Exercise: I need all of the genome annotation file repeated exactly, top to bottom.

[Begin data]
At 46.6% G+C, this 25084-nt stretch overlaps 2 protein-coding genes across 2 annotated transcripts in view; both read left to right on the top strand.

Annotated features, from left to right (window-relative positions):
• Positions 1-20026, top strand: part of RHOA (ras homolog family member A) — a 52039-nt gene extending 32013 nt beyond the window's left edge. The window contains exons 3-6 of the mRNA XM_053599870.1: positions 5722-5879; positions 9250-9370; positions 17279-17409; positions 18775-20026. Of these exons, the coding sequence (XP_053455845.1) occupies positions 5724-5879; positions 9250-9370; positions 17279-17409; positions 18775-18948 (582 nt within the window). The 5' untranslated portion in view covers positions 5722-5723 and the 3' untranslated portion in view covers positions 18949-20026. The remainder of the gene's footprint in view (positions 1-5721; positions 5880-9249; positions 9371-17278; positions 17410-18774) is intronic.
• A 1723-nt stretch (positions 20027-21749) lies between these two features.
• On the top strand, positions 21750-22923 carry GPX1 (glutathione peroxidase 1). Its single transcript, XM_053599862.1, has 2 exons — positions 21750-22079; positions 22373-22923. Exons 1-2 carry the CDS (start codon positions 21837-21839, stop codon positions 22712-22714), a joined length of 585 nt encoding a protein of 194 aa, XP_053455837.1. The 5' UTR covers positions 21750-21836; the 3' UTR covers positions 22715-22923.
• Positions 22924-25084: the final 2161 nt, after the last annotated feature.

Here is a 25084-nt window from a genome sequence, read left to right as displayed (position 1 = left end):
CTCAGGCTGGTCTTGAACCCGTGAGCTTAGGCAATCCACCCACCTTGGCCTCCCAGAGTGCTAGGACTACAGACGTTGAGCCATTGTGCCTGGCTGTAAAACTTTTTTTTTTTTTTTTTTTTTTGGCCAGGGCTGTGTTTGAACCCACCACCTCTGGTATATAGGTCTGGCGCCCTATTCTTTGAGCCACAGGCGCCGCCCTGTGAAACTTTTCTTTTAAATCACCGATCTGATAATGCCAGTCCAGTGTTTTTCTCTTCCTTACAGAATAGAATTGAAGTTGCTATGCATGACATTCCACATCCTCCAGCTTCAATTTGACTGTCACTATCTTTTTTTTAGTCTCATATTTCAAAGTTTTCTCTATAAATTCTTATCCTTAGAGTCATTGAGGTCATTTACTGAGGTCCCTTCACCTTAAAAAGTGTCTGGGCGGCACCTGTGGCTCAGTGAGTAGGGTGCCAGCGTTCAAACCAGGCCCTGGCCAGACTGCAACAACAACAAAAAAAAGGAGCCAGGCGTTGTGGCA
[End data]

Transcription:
At 46.6% G+C, this 25084-nt stretch overlaps 2 protein-coding genes across 2 annotated transcripts in view; both read left to right on the top strand.

Annotated features, from left to right (window-relative positions):
• Positions 1-20026, top strand: part of RHOA (ras homolog family member A) — a 52039-nt gene extending 32013 nt beyond the window's left edge. The window contains exons 3-6 of the mRNA XM_053599870.1: positions 5722-5879; positions 9250-9370; positions 17279-17409; positions 18775-20026. Of these exons, the coding sequence (XP_053455845.1) occupies positions 5724-5879; positions 9250-9370; positions 17279-17409; positions 18775-18948 (582 nt within the window). The 5' untranslated portion in view covers positions 5722-5723 and the 3' untranslated portion in view covers positions 18949-20026. The remainder of the gene's footprint in view (positions 1-5721; positions 5880-9249; positions 9371-17278; positions 17410-18774) is intronic.
• A 1723-nt stretch (positions 20027-21749) lies between these two features.
• On the top strand, positions 21750-22923 carry GPX1 (glutathione peroxidase 1). Its single transcript, XM_053599862.1, has 2 exons — positions 21750-22079; positions 22373-22923. Exons 1-2 carry the CDS (start codon positions 21837-21839, stop codon positions 22712-22714), a joined length of 585 nt encoding a protein of 194 aa, XP_053455837.1. The 5' UTR covers positions 21750-21836; the 3' UTR covers positions 22715-22923.
• Positions 22924-25084: the final 2161 nt, after the last annotated feature.

Here is a 25084-nt window from a genome sequence, read left to right as displayed (position 1 = left end):
CTCAGGCTGGTCTTGAACCCGTGAGCTTAGGCAATCCACCCACCTTGGCCTCCCAGAGTGCTAGGACTACAGACGTTGAGCCATTGTGCCTGGCTGTAAAACTTTTTTTTTTTTTTTTTTTTTTGGCCAGGGCTGTGTTTGAACCCACCACCTCTGGTATATAGGTCTGGCGCCCTATTCTTTGAGCCACAGGCGCCGCCCTGTGAAACTTTTCTTTTAAATCACCGATCTGATAATGCCAGTCCAGTGTTTTTCTCTTCCTTACAGAATAGAATTGAAGTTGCTATGCATGACATTCCACATCCTCCAGCTTCAATTTGACTGTCACTATCTTTTTTTTAGTCTCATATTTCAAAGTTTTCTCTATAAATTCTTATCCTTAGAGTCATTGAGGTCATTTACTGAGGTCCCTTCACCTTAAAAAGTGTCTGGGCGGCACCTGTGGCTCAGTGAGTAGGGTGCCAGCGTTCAAACCAGGCCCTGGCCAGACTGCAACAACAACAAAAAAAAGGAGCCAGGCGTTGTGGCA